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  • Thursday, April 26, 2018
  • 3:40 PM–4:30 PM
  • Science Building 110

Eric Marland, Appalachian State University

This talk will look at the role of uncertainty and risk in climate policy.  I will begin with the emissions side of carbon dynamics and some of our recent and current work related to NASA’s Carbon Monitoring System.  This work is related to the spatial distribution of carbon in the atmosphere and approaches to correlate land-based emissions data with remotely sensed observations.  I will then move to a brief discussion of the role of risk and uncertainty in comparing the emission and sequestration (uptake) of carbon.  This will then motivate a discussion of our current work with the US Forest Service which studies carbon offset programs such as the California Cap and Trade Program.  I will finish with some ideas for moving forward to the next stage of our research.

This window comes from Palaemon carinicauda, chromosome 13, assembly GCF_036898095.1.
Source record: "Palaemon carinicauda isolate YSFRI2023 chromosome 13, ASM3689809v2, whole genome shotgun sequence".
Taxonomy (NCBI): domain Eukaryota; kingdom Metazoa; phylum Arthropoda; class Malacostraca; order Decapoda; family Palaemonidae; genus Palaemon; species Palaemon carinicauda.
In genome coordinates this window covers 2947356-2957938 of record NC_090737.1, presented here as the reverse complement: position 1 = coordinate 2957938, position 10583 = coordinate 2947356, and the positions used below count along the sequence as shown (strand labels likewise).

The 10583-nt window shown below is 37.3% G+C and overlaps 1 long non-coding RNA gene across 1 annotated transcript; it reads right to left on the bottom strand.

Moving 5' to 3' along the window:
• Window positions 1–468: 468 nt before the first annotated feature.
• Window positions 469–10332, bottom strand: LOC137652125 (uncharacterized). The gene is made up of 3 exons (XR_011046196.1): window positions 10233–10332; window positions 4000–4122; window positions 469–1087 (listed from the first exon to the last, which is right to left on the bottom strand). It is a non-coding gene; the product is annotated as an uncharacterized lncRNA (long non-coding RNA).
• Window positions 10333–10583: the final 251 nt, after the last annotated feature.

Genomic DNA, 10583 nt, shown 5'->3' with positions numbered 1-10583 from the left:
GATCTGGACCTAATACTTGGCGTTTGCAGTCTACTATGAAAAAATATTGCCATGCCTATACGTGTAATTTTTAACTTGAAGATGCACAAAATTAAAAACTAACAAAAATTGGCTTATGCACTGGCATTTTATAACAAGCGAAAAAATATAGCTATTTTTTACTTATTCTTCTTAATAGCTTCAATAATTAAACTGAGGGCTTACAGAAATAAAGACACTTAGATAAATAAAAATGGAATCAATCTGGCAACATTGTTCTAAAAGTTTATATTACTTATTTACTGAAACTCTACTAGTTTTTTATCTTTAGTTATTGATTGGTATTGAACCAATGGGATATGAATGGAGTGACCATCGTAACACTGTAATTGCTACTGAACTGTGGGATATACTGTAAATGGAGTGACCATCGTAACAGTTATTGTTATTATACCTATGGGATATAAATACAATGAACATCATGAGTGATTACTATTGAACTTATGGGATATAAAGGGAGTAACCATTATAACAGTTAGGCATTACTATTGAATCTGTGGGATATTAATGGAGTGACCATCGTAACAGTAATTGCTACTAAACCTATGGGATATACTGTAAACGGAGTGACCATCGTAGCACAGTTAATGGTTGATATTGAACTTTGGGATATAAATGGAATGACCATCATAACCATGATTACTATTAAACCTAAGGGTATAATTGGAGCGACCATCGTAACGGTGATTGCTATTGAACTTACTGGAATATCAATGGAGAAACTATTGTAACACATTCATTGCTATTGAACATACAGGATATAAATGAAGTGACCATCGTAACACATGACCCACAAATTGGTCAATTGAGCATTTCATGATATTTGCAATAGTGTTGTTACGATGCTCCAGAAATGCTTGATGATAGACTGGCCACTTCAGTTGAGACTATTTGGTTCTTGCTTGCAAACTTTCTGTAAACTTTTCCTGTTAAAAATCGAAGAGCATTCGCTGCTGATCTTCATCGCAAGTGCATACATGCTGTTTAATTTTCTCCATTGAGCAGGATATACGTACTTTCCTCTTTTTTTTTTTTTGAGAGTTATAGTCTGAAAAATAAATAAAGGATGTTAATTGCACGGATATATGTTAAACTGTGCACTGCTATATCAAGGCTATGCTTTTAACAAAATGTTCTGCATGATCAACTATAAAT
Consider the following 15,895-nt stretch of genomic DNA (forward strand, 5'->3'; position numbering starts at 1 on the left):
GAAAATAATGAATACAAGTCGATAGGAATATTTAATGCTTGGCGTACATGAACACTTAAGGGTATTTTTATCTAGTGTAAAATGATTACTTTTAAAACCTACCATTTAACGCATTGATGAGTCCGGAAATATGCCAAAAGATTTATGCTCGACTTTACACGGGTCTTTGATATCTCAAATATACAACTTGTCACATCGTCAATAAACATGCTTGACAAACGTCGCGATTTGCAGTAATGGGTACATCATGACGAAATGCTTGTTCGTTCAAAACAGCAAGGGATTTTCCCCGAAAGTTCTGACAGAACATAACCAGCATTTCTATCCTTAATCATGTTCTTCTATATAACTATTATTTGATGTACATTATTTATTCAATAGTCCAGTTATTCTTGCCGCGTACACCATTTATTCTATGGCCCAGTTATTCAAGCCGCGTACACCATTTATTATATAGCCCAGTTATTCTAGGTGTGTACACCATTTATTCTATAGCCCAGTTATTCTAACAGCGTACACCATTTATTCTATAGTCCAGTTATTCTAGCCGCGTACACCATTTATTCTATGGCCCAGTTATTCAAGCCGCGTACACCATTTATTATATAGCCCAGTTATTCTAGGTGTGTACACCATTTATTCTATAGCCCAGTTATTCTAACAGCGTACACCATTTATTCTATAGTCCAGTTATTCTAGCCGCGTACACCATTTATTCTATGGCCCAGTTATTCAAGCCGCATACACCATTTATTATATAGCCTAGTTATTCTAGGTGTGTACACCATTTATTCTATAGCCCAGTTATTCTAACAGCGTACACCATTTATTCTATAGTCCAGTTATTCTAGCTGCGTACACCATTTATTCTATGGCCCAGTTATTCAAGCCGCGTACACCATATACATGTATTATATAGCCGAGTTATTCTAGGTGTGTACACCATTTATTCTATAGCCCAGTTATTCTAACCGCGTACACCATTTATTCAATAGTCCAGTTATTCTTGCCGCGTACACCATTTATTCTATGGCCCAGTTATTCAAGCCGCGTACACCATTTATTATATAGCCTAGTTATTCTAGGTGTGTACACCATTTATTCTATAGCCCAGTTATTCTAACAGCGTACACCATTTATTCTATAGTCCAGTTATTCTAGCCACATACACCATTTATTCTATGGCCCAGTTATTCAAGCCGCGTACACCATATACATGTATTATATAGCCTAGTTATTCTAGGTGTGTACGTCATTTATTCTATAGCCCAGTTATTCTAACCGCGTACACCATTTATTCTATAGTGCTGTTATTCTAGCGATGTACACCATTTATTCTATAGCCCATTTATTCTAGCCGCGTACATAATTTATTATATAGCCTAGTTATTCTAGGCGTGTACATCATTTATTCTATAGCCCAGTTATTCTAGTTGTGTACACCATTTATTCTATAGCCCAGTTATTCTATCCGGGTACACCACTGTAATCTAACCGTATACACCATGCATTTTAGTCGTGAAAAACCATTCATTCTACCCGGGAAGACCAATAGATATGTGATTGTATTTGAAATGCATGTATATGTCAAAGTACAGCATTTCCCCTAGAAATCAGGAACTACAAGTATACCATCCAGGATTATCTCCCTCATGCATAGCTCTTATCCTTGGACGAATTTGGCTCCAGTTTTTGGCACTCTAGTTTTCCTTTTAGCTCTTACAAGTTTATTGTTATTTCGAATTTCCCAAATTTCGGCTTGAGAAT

Students in mathematics, statistics, sustainable development, accounting, and political science are working on these projects along with a number of faculty from across the university.  While the talk will include some technical scientific and mathematical details, it will be accessible to a wide range of backgrounds and interests.

Refreshments precede the talk at 3:30 p.m. in NH 282.

April 2018
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